Stuart Forster reviews the process of creating a Professional Line photobook using software from Saal Digital.
Disclosure: I was gifted a Saal Professional Line photobook in return for providing my feedback about the company’s product and services. Independently of that, I have written this review, which has not been reviewed or approved by Saal Digital.
I’ve been trying to stay creative during the coronavirus lockdown. Unfortunately, several pieces of commissioned work were cancelled or postponed indefinitely because of COVID-19’s impact on travel. That is an obvious knock, as I love to write features for magazines and newspapers, but it opened time that I could use in other ways.
A Saal Digital photobook
During February, Saal Digital, a company based in Germany, reached out for reviewers of their Professional Line photobooks on Instagram. The Go Eat Do Instagram feed is an eclectic mix of food and travel images, many of which are taken on my smartphone rather than consistently top quality images created using my DSLR.
Saal selected me to create a photo book, recommending that I download their software to create a photobook or install a plugin for use in Adobe Photoshop or Adobe InDesign. Despite being a regular Photoshop user, I decided to install the Saal app, a task which proved straightforward.
Creating a photobook on Canada
Know how to make a photobook? I had no idea when I started on this project. I simply followed the guidance provided in the Saal Digital app.
Perhaps surprisingly, I found that the trickiest aspect of creating a photobook was selecting the images to include and the format of the pages.
I didn’t want to make my photobook a generic album. After contemplating producing a photobook that would reflect my recent portfolio, I hit upon the idea of creating a book with a narrower focus — a Canada-themed photobook.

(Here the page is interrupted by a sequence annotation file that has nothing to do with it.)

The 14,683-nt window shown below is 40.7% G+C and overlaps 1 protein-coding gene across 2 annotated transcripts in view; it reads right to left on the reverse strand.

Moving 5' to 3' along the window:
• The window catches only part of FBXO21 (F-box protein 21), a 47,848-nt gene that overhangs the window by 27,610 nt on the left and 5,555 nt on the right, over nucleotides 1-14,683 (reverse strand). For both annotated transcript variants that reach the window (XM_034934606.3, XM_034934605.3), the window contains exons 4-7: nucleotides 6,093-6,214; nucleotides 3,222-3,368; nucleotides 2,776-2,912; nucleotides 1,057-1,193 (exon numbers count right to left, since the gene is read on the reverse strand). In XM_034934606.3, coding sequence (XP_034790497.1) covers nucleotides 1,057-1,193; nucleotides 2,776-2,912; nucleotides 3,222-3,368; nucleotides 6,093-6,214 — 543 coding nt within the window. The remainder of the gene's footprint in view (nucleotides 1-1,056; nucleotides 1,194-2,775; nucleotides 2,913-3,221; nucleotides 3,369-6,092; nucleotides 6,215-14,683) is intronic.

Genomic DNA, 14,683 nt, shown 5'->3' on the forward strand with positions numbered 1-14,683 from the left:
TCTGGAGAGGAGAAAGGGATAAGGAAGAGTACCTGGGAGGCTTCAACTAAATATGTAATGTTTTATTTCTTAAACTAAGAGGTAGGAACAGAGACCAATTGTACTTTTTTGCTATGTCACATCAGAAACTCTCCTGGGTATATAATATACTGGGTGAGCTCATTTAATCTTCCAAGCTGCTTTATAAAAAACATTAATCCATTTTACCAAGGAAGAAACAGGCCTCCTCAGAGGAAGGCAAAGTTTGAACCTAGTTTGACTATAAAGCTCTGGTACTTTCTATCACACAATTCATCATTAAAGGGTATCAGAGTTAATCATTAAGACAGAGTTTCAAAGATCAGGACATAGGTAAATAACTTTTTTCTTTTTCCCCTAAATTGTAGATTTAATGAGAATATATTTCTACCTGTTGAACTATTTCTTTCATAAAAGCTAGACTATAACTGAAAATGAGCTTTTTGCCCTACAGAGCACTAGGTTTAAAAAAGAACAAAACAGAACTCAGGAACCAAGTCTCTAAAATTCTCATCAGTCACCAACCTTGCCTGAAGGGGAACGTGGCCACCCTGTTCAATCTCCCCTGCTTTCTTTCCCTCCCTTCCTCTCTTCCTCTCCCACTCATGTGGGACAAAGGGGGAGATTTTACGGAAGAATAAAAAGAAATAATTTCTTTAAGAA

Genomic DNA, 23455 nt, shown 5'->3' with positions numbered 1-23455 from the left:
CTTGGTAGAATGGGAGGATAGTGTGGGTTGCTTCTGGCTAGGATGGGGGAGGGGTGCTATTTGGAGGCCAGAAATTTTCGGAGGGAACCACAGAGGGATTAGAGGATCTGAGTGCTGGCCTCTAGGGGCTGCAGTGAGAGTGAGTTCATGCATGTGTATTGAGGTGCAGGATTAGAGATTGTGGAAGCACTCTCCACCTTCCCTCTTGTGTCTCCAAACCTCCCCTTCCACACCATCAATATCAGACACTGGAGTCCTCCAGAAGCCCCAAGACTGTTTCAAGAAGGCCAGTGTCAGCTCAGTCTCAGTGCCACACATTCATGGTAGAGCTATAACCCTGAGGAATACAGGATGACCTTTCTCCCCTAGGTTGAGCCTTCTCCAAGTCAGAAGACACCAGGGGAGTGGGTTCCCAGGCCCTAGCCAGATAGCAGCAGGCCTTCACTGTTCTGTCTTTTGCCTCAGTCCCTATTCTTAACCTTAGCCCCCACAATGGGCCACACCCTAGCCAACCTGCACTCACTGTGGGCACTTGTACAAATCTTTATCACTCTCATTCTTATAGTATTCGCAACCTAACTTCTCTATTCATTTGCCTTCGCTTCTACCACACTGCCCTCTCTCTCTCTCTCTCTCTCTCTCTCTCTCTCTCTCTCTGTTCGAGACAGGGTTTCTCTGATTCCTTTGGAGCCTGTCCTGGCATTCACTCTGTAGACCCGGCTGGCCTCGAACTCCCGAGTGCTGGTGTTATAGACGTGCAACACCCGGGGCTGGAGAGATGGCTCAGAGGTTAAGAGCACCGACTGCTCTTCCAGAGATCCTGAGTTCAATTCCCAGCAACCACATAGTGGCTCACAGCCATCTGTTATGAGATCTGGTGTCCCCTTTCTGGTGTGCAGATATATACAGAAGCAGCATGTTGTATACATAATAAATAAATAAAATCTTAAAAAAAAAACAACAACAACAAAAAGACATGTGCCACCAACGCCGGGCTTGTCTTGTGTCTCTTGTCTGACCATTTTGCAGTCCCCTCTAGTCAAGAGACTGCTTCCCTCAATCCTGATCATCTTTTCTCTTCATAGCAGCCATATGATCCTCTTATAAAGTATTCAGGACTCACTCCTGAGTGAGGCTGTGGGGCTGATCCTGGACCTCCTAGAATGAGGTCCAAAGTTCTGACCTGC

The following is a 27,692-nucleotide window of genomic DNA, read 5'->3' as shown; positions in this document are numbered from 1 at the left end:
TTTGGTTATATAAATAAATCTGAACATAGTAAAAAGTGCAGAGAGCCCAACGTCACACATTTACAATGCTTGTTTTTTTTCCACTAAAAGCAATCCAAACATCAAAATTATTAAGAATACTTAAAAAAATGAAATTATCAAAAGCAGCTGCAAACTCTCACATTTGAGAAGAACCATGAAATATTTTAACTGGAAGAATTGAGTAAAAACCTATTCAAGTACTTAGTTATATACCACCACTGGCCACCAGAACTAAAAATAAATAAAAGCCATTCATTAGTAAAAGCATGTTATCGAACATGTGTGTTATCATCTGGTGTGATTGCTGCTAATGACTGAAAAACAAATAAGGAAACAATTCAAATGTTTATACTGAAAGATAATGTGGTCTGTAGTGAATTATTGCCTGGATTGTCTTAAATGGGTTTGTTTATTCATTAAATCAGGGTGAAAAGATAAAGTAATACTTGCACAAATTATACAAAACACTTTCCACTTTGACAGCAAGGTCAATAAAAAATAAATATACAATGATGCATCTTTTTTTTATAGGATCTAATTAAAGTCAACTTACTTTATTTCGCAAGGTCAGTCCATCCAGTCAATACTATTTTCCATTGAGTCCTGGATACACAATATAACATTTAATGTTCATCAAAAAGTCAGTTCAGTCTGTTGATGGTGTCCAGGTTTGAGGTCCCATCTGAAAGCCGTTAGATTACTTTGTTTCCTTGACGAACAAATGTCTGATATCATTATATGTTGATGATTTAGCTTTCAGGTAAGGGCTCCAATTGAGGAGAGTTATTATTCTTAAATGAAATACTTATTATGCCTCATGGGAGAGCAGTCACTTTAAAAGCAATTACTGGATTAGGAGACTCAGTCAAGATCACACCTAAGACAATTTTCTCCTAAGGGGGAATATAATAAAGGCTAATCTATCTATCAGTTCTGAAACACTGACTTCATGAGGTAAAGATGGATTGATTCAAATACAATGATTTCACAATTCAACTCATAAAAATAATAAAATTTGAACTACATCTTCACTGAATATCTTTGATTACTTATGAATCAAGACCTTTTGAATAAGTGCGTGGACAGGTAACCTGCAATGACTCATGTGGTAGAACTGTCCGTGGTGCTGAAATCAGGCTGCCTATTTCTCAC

Canada is a country that I enjoy visiting for its landscapes, wildlife and culinary produce. I’ve created numerous stories featuring those themes, including a post here on Go Eat Do about inspirational travel photography in Canada.
Choosing a shortlist of images for inclusion in the book proved a significantly more time-consuming task than I initially anticipated. My desire to include strong images from across the country meant viewing dozens of folders to draw up a shortlist of potential inclusions.
Formatting the photobook
Rather than include multiple images on each page, I wanted to keep the layout simple and showcase my photos. I selected a layout that enabled me to show one photograph per page.
As the emphasis was the photography, I decided to keep captions short and simple. The text editor took a bit of getting used to. I made use of it to ensure the sizing and positioning of captions were consistent.
Dragging and dropping photos onto the layout proved easy enough but a couple of times I ran into minor issues re-sizing photos; teething problems due to my unfamiliarity with the system. I was careful to take into account the bleed, the area at the edge of the page that’s lost when pages are cut to size. Saal’s proprietary software provided warnings about the bleed.
After adding content and reviewing the page layout of my photobook, I was prompted to choose the paper type for the pages (glossy) and to select a cover. I chose a Perspex cover on a black, leather-bound book.
Shortly after placing my order for the book I received an email stating that the estimated delivery date would be two weeks later. In fact, the DHL photobook delivery was just a week after placing the order..
The paper is thick, feels good to the touch and the quality of the image reproduction is high. The result is a photobook that I’m genuinely proud to leaf through.
Thanks for reading this post about my experience of creating a Professional Line photobook using software from Saal Digital.
Stuart Forster, the author of this post, is an award-winning travel journalist and photographer. Stuart is a member of the British Guild of Travel Writers.
If you appreciate travel photography you might enjoy this post about travel photography in Nova Scotia.
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